It was a pleasant journey all the way from Sydney to Newcastle.
A slow train but clean and quiet.
My couchsurfing host John, waits for me at his house.
A large house all white and spotless. I have my own private room and
bathroom. John is a Yoga teacher. Everything in the house as at atmosphere
of Zen;peace and rest. My first night in Newcastle is refreshing.
It's a new morning and the sun is shining.
Perfect day for a walk on the beach.
I spend the first part of the day all by myself but not lonely.
I stop at a beautiful "cultured cafe" decorated with Aboriginal
paintings.I buy a little gift for my grandson. Load myself with
capuccinos. Chat with a young Lady telling me all about Aboriginal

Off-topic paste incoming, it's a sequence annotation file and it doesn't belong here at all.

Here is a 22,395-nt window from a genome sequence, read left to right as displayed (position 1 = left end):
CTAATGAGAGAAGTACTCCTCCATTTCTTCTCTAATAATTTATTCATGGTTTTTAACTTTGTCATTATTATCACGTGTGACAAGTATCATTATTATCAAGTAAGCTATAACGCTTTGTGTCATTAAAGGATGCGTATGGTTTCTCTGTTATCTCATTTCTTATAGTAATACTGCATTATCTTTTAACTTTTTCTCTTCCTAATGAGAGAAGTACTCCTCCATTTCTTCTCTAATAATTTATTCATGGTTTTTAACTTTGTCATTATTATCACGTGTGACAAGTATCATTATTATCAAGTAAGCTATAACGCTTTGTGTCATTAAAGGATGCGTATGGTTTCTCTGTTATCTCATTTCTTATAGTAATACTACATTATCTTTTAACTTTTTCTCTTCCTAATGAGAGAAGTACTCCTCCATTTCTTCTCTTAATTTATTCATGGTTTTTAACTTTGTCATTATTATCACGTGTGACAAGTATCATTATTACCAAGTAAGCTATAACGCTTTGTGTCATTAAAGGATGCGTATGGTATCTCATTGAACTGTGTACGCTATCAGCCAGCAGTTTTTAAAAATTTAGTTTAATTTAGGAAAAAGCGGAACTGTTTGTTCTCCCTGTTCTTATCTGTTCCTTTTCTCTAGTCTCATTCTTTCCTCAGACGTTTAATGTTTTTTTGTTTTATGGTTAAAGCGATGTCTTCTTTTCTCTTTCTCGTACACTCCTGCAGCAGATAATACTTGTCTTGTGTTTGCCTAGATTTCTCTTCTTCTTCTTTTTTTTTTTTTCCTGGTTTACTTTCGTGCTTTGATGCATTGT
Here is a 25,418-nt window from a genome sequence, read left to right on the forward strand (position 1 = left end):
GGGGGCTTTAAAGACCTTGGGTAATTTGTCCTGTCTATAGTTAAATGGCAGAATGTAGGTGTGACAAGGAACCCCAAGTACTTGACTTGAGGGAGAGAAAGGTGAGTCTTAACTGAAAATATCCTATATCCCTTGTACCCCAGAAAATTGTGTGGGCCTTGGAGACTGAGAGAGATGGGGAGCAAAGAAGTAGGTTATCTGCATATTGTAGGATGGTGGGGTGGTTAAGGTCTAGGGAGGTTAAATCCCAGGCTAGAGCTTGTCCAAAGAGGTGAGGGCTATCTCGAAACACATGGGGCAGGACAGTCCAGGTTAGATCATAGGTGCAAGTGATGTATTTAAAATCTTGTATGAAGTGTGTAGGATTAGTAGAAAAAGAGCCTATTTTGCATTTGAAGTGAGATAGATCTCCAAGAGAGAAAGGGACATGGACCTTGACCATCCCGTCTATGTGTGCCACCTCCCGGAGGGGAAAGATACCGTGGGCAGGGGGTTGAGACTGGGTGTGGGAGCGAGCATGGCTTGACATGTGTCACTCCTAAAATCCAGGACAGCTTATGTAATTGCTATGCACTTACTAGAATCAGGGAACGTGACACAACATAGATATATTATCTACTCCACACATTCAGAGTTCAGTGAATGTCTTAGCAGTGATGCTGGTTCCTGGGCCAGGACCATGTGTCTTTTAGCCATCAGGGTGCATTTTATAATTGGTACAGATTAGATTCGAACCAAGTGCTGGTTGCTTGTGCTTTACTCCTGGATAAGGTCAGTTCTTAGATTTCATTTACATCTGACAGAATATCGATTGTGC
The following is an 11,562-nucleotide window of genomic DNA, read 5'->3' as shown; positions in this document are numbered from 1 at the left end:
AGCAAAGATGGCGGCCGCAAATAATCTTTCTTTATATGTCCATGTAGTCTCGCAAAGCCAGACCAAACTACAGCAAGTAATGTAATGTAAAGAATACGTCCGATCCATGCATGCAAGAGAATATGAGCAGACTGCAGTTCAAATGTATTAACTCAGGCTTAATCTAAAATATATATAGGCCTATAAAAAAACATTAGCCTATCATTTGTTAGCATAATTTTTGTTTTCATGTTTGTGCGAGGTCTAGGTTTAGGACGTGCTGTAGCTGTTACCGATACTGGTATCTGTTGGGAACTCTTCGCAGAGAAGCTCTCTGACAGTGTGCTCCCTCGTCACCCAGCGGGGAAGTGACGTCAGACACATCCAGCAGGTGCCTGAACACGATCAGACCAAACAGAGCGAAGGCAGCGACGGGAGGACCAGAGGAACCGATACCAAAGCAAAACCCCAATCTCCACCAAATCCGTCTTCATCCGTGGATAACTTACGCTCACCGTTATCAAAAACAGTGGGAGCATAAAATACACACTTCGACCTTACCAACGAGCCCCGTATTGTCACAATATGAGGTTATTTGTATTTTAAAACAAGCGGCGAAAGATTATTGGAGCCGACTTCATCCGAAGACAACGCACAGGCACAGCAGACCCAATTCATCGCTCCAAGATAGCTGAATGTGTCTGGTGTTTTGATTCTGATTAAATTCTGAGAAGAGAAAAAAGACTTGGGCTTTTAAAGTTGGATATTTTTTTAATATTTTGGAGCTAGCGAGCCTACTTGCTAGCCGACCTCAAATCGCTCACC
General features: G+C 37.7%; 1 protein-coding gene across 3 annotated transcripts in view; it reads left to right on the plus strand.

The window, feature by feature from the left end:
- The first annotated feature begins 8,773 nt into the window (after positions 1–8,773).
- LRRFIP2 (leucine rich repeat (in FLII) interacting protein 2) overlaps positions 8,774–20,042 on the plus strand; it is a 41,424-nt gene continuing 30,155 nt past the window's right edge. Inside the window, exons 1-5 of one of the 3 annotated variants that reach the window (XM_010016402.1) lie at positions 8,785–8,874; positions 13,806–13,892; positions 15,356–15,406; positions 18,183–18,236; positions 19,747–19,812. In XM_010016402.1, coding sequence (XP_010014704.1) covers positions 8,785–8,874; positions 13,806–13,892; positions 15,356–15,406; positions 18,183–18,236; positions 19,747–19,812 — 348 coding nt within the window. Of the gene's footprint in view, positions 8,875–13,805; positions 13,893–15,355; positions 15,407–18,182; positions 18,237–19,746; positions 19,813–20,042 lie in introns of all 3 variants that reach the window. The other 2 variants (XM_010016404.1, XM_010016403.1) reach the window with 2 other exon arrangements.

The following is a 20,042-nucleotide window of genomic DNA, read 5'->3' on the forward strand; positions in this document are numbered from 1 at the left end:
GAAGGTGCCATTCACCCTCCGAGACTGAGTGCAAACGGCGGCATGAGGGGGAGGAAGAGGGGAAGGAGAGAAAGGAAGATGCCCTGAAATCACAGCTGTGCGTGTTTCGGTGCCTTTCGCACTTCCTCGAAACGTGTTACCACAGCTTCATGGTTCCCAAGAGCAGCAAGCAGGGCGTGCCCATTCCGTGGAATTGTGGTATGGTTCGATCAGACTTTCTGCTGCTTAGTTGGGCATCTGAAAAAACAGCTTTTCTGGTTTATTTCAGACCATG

languages. I stroll all the way to the lighthouse and back in the
company of birds.
By 5 p.m. it's time for the second part of the day.
Tonight I decide to dress up. I bought myself a new pair of pants, new
shoes, new jacket....all at the Salvation Army for few bucks. Why waste
money when it's not necessary and what about doing a good action? I even
comb my hair differently and add some earrings. I feel good and
confident. I walk the 25 minutes walk to the venue. It's a huge arena with
an inside court where to buy food and drink. There is only one narrow
entry. It's my chance. I put my sign out. Is it me or the people ? But I
feel joy and happiness. Folks are kind, smile at the sign or wish me good
luck. It takes me only 20 minutes before a handsome gentleman says yes, he
has an extra ticket. We chat with good humour and finaly walk inside
without thinking twice. I believe Gérard didn’t really want to try to
sell that ticket. Maybe just find company. We are on the side, up on the
left, which give us an excellent view on the stage and piano. Not too long
before Stu strumms his tune and the Band and Bob appear. Bobby's voice